Hackers again showed how powerful electronic attacks can be when they forced Sony's PlayStation Network and Blizzard's Battle.net offline over the weekend. The same group responsible for shutting down the gaming platforms, which call itself the Lizard Squad, also claimed credit for sending a bomb threat via Twitter that grounded a plane carrying Sony Online Entertainment president John Smedley.
Blizzard said on Sunday that it had returned its network to service. Sony finally announced at 11:33 pm on Sunday through Twitter that the PlayStation network was also up again. After the first set of attacks, Lizard Squad indicated that it was targeting Microsoft's Xbox Live network, and some users have experienced login difficulties.
The attacks are the latest in what has become a wave of actions targeting websites and companies. Earlier this month, the computer systems at 51 UPS stores were found to have been infected with malware that could potentially allow criminals to gain access to consumer data. The FBI has said that up to 1,000 retailers could have malicious software on their sales systems, potentially exposing reams of sensitive information to identity theft and financial fraud.
The onslaught comes as businesses are moving to collect more and more information about their customers. The theory is that using data on a person's interactions with a business, along with other commercially available information, can help companies better understand consumers and better target their marketing. But that means corporations keep increasingly sophisticated and detailed stores of data.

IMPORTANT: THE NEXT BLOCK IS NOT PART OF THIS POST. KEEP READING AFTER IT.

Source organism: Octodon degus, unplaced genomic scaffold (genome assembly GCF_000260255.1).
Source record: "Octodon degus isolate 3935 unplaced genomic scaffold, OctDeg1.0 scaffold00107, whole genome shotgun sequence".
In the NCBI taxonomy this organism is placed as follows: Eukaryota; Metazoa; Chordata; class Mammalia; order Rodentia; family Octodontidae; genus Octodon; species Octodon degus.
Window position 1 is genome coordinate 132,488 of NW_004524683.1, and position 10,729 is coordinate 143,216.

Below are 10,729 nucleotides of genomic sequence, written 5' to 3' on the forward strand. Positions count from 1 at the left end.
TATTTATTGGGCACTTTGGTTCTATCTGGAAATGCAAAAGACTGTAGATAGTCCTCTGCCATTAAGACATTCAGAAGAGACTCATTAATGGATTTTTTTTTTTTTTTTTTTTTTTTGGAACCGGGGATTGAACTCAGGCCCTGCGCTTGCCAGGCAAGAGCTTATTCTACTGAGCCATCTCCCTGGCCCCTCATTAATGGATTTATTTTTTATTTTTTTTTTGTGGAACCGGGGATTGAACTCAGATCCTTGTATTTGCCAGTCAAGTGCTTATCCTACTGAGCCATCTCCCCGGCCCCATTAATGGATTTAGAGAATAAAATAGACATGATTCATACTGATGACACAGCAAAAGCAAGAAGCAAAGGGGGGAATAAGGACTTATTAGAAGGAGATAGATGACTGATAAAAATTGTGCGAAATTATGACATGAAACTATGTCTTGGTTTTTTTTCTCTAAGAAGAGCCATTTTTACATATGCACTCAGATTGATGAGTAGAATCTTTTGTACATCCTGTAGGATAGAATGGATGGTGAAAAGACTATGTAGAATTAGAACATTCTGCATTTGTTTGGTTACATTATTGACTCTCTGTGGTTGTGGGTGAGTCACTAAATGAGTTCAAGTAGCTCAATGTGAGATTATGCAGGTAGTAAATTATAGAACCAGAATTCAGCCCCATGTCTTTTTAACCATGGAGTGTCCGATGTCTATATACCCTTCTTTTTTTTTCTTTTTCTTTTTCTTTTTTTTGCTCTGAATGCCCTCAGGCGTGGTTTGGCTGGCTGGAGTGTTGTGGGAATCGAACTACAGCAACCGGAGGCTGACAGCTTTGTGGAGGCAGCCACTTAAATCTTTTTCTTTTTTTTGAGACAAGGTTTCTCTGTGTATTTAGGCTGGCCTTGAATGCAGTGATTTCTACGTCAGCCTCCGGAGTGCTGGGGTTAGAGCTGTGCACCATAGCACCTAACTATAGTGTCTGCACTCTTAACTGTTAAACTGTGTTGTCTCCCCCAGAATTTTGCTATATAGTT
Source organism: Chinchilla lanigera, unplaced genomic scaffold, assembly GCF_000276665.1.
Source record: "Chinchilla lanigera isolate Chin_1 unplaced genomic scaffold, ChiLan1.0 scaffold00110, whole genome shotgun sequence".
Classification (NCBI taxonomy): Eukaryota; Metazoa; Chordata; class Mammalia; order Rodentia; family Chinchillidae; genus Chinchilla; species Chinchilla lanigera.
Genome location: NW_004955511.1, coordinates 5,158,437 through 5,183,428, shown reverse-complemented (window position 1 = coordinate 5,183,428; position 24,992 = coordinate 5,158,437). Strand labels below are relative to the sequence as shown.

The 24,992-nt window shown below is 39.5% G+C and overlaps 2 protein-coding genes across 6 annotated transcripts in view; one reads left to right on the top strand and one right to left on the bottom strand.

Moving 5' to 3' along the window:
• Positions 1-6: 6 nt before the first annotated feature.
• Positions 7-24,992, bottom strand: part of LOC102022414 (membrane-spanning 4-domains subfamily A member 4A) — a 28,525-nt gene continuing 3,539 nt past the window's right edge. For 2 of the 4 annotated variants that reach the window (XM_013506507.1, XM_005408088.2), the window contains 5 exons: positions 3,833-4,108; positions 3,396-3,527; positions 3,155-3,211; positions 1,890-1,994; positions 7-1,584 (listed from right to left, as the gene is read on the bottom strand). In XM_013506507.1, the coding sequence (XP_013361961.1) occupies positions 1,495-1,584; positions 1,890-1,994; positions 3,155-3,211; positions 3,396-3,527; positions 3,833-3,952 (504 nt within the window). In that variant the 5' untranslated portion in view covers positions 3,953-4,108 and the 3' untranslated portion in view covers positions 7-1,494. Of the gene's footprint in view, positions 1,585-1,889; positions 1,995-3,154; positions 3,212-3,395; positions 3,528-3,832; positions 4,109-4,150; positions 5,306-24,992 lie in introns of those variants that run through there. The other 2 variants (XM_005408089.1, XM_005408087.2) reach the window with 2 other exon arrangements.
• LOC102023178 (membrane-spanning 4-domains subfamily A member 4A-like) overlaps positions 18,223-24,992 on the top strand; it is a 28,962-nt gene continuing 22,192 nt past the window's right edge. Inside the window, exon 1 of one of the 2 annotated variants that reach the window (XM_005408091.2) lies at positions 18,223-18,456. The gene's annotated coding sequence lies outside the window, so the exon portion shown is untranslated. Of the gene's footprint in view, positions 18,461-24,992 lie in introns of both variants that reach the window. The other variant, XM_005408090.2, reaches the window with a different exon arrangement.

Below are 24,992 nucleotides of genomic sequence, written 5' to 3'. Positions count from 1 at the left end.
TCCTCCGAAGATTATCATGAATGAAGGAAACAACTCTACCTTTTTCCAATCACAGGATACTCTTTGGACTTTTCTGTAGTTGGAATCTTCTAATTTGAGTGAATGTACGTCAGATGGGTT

That expanding storehouse of private data in corporate hands also provides a growing target for hackers. Some might look to disrupt activities of a business for a variety of reasons, including making a name for themselves, a dislike of a particular company, a political motive, or an interest in obtaining personal information to use or sell illegally.
But why do companies keep getting hacked? After all, security software is plentiful, and businesses would seem to have ample incentives to protect themselves. In fact, however, companies routinely ignore such threats for a variety of reasons:
- Corporate executives often won't spend sufficient money on security because they see it as a pure cost that doesn't offer a financial benefit
- It takes a major breach to wake executives up, but they rarely understand the technical issues, so assume once something is fixed, it is invulnerable
- High corporate turnover means corporate leaders tend to forget the lessons they just learned
- Keeping systems safe is arduous, requiring some companies to tend to thousands computer servers and the ever-changing software they run
- Changes in systems and software means ever newer security flaws that hackers can exploit